Static vs. Dynamic Typing

The other day I was invited to participate in the podcast of Nación Lumpen about the flaming topic Dynamic Typing vs. Static Typing. Luis Osa and I were there to argue in favor of dynamic typing, from Python and JavaScript perspectives respectively.

My first impression after the podcast was that we were not at the level to defend dynamic languages properly and I ended very surprised about the modern features of static typed languages.

Lots of things were told during the conversation and, in my opinion, lots of reasons arose to make static typed languages shine over dynamic ones. After 700 km of highway, I’ve got to sort my ideas and conclusions about the podcast. This is a long post, so be prepared!

Types are meaning

From the bare metal perspective, types are nothing. The pure hardware executing the programs in our devices understand only about memory addresses and data sizes. It does not perform any type-checking before running the assembly code, once the code it’s loaded, it’s on its own.

You start introducing types to mean something. Consider simple types in C: they are all about data sizes (int, word, byte), formats (float, double, pointer) and access (const) but you’re helping the compiler to create better target code: memory efficient, faster and safer. In addition, C gives us ways to combine simpler types into complex ones as well by using DEFINE macros and structured types. C is able to calculate each size, format and access type of the new abstraction preventing us from accessing invalid fields of a record or using them in incorrect places but, in addition, C makes new names to be charged with unique meaning (i.e two structures differing only in the name of the structure are actually different types) so we can abuse this feature to create abstract relationships.

This is what I think when talking about types. Types are (or at least, add) meaning. You use types as a way to perform a classification of data, to label some properties that some set of values should have and to establish relationships with other types.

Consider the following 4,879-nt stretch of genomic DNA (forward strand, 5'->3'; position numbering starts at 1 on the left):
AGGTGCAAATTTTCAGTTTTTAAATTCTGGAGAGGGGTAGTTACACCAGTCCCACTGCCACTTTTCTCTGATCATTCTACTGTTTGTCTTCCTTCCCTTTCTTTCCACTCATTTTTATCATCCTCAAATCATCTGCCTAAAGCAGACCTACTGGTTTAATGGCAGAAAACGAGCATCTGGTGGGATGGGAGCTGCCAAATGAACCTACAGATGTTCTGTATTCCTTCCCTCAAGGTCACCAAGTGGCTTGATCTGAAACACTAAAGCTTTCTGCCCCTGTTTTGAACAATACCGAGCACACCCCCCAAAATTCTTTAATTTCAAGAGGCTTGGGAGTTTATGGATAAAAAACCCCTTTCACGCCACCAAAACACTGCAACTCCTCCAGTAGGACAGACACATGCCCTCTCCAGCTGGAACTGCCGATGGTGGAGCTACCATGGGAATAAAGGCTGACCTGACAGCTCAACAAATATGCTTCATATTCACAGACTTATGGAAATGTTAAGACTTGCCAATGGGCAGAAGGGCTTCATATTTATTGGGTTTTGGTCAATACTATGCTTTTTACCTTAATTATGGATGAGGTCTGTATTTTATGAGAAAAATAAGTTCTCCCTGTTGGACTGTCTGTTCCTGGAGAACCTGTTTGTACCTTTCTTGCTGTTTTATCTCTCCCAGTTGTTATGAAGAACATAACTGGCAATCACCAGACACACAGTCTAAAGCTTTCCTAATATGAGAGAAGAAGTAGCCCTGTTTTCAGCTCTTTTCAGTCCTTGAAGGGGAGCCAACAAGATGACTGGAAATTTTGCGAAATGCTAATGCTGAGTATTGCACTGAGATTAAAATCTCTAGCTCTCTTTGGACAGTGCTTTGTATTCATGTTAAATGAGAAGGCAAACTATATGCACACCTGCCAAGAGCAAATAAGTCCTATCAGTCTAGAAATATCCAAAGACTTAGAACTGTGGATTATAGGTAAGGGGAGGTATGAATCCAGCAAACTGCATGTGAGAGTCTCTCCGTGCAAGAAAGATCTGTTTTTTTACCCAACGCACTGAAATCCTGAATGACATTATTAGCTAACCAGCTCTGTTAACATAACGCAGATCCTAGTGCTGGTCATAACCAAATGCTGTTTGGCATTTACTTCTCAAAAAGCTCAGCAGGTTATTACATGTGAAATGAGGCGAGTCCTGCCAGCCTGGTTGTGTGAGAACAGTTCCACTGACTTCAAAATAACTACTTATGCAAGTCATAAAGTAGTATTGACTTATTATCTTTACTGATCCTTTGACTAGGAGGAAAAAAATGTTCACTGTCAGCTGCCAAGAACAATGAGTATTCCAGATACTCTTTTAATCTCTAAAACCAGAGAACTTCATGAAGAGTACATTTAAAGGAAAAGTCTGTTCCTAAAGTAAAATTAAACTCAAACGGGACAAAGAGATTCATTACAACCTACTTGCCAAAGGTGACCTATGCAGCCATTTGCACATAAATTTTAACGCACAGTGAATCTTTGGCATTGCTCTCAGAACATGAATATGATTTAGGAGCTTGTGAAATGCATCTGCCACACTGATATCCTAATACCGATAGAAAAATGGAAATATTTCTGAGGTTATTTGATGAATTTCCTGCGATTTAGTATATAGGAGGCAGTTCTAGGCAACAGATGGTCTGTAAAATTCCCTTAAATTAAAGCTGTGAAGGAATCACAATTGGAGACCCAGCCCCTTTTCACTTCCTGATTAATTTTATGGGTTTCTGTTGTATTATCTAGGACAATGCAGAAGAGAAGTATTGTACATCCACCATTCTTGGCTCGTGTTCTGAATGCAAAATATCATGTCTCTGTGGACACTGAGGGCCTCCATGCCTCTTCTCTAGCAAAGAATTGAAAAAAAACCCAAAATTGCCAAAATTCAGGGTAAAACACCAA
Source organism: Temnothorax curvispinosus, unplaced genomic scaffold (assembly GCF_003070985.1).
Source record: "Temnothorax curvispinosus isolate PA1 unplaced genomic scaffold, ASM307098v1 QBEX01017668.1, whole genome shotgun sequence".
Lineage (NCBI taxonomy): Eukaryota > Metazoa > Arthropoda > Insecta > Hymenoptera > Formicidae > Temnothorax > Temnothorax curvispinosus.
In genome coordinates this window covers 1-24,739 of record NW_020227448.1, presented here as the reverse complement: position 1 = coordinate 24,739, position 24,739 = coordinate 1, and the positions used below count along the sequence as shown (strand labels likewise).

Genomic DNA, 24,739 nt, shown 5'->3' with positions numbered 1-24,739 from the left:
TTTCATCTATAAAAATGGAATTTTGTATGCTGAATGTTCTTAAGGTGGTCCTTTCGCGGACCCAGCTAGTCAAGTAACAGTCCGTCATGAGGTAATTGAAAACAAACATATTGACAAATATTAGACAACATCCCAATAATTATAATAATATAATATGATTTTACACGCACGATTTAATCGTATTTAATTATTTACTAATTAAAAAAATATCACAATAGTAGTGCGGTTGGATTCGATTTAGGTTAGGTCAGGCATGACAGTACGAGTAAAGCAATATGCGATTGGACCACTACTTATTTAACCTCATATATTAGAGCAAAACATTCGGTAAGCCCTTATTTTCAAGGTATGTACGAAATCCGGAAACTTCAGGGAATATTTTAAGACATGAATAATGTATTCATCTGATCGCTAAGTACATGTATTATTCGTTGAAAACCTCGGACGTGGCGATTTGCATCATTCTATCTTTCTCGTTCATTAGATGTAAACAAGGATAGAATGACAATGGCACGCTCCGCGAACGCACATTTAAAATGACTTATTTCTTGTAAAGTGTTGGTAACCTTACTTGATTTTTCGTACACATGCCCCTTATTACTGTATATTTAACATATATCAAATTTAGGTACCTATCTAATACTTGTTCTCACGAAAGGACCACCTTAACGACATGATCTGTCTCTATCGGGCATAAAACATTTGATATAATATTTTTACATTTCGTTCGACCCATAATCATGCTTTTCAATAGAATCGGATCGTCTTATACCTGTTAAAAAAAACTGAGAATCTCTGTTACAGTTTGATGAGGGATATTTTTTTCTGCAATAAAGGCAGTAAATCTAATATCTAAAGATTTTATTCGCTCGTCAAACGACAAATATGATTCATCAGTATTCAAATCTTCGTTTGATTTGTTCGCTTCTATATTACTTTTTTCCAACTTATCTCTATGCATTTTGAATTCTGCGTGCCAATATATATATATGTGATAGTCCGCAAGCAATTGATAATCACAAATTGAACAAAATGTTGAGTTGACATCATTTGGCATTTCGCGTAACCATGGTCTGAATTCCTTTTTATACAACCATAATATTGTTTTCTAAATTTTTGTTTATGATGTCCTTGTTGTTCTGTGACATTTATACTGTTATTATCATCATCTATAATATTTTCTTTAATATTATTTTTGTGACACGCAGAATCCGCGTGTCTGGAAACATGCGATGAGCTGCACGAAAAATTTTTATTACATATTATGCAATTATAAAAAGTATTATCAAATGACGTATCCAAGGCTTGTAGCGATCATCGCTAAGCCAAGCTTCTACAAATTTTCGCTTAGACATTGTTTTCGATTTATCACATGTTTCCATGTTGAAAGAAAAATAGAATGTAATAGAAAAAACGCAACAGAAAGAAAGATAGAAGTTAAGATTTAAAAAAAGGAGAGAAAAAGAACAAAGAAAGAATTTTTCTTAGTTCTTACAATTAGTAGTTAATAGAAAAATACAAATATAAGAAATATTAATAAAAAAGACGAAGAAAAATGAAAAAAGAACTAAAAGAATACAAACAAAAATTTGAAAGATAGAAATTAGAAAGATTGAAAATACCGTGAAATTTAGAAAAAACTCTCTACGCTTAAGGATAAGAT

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Firefox OS: applications 101

Hi again!

The other day in TID I was told there is not much information about how to start a HTML5 application for Firefox OS and deploy it into the device. There is. Seriously. But I have to admit there is not a straight way to the topic and you could get lost in the middle of all the available information. So this is a try to provide a quick and basic Firefox OS application tutorial.

Step 0: set-up the environment

Firefox Nightly

Nightly is the latest version of Firefox. Always. Built every night from the source-code. You can download it from the Nightly’s official site.

Before open it, it is very important you close all sessions of Firefox.

Firefox OS Simulator

This is an extension to Firefox; grab it by clicking on «+ Add to Firefox» from the Firefox OS Simulator add-on page.

The device and drivers

If you are fortunate enough then you have a Firefox OS device. If not, you can purchase one from Geekphone’s store. You need its drivers as well and they depend on the device you have and the operating system of your PC.

Finally, in the device go to Settings > Information > More information > Developer and enable «Remote debugging».

Now you are ready to start  developing Firefox OS applications!

Step 1: the first app

Before starting, create a new folder. Name it as you want (i.e. myapp) and enter the folder. All your application files will go here.

Open your favorite text editor and create a new document named «index.html». Now enter the following HTML5 code and save it inside the folder you created before.